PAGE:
Trip Reports

Batanes Seaside Resort

I was so eager for my trip to Batanes that I barely slept the night before. I got up when it was still dark out, called room service for two cups of coffee to be delivered, and hammered out some travel plans before a friend took me to the airport at 8 am.

Even the flight itself was wild and free like a Jack London novel, as the twin-prop Bombadier rumbled and shook through the thick clouds. We were headed north – all the way north, to the furthest tip of the last island out of 7,500 in the Philippines archipelago; Batanes.

After an incredibly difficult landing (the plane has to swoop in along the windblown coast, then drop sharply after clearing a volcano, and touch down on an incredibly short runway. I got my luggage at the charming open-air airport and was pleased to see that, out of the half dozen local hotel workers there holding signs for the patrons they were picking up.

I found a sign that said “Norman Schriever” (or close enough to be recognizable), and greeted the smiling and equally enthusiastic lady holding it. We exited and got in a van, heading to the Batanes Seaside Resort.

“How long is the drive?” I asked, expecting an enjoyable 40-minute or even hour-long foray through the green rolling hills and bucolic oceanside.

“About 5 minutes,” they replied, but it was even less, as we were at the front of the Batanes Seaside Resort within three streets and about 200 seconds.

The lady who had held the sign excused herself and hopped out of the van as the driver helped me with my bag. When I walked in the front lobby, she was standing there at the front desk, ready to check me in. How cute! The hotel is so small and quaint that the lady at the airport was also the one and only front desk worker on duty!

They led me to my room on the second floor that was plenty sufficient – big bed (and an extra single bed in case the whole family wanted to stay in there), and AC that was cool enough, plus a TV on the wall (haven’t turned it on), and a bathroom where I found out the hard way that the water only worked if you turned on the light switch.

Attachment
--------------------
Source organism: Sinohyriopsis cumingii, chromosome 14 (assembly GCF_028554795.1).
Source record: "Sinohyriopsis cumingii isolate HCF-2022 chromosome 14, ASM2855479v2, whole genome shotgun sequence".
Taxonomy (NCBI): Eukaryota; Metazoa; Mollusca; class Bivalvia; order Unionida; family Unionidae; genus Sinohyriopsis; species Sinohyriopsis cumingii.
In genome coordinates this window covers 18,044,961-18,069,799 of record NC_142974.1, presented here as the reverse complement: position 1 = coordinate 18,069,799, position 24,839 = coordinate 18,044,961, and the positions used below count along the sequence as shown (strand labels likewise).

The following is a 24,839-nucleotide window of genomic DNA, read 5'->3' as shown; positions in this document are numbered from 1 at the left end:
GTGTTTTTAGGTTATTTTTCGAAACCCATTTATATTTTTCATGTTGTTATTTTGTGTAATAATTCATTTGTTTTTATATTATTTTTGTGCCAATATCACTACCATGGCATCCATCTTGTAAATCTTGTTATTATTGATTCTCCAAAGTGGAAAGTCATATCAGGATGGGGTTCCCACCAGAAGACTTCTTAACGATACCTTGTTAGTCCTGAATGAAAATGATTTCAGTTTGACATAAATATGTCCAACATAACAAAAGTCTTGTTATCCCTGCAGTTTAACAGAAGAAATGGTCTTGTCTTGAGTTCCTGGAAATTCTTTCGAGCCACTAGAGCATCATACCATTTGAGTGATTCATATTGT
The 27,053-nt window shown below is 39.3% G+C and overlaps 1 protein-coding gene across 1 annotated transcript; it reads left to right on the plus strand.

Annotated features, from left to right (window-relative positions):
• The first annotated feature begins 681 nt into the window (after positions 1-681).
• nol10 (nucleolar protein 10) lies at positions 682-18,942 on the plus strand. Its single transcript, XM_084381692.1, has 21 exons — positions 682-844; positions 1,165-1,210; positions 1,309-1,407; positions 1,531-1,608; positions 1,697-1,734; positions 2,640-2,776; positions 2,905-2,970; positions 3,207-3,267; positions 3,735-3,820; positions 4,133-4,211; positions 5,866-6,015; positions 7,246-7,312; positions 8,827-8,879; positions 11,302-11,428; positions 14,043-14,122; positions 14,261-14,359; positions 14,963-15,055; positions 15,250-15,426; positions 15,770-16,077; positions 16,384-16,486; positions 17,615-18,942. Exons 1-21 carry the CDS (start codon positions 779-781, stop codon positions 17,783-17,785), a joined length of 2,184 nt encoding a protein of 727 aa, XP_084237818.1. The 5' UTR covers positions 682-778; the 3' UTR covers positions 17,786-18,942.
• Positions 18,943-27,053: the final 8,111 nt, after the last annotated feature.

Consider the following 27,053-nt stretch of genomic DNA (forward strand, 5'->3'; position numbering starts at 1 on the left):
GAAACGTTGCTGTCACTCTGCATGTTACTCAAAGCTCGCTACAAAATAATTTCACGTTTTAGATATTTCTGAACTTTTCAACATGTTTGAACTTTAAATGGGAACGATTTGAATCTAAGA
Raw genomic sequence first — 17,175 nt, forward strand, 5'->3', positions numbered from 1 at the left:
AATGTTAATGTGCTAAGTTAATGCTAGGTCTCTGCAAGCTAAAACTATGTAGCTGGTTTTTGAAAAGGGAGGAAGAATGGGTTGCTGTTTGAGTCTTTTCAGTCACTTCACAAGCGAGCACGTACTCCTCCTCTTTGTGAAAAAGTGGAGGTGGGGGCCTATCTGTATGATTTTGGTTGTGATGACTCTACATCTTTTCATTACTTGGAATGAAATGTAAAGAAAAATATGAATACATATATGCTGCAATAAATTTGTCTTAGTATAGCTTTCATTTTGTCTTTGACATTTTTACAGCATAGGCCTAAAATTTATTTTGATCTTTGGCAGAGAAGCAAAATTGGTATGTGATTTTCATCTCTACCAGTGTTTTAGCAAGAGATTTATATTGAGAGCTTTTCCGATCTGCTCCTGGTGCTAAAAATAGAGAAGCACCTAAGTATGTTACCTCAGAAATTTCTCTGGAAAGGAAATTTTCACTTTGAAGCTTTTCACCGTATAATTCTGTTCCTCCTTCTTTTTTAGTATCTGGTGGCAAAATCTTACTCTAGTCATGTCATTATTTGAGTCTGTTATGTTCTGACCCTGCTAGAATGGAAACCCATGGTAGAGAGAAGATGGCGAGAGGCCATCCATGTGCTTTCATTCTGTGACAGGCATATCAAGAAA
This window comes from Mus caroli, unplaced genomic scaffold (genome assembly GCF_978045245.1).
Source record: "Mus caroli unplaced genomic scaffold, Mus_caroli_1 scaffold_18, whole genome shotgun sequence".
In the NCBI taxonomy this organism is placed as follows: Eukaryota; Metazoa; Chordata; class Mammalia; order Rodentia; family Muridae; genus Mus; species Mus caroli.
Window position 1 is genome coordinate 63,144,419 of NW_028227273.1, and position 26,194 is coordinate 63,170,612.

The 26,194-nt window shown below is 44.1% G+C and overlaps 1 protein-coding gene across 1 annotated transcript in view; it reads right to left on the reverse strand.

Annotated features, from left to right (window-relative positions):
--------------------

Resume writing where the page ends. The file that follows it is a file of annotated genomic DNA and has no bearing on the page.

Right outside my room is an outdoor balcony with a sitting area where you can see the town all the way to the iconic lighthouse, as well as the vast ocean in front of me.

However, I was slightly stung that, although it is technically seaside, the hotel sits atop the beach and there is no direct access. The beach itself is rough pebbles and a little dirty from the refuse washing in, so you wouldn’t want to spend much time there anyway, so just be aware that you’re paying for the seaside view – not beach access.

Also, I was horrified to hear that they didn’t have wi-fi at the hotel. In fact, there isn’t a single wi-fi connection on the entire island, I found, as it was all wiped out in the Biblical typhoon Ferdie in 2016. That’s fine, except they advertise that they have wi-fi on the hotel booking websites, and I even messaged the hotel directly to confirm they had it – to which they said they do. It’s not that I’m a wi-fi snob or anything, but I need it for work, and that’s a pretty serious slight, misrepresentation, or even lie if you say you have it but don’t.

Either way, I was able to adapt by getting a local cell phone SIM card in my phone and using it as a hotspot. In fact, that’s what everyone does here, and so far, it works adequately.

Despite that bad first impression, the stay at the Batanes Seaside Resort has been wonderfully pleasant, as everyone is smiling, friendly and enthusiastic, and I’m even using my van driver as a tour guide (with his motorcycle) for my trips around the island.

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Norm Schriever is a blogger, Amazon best-sellling author, cultural mad scientist, and enemy of the comfort zone. His work appears in the Huffington Post,, Good Morning America, The Anderson Cooper Show on CNN, NBC, MSN, Yahoo,, and media all around the world.
Norm grew up in Connecticut and graduated from the University of Connecticut, where he was never accused of overstudying. After expatriating to Costa Rica in 2011, he started traveling the world and documenting what he saw. He now lives in Southeast Asia, writing his heart out and working with local charities.

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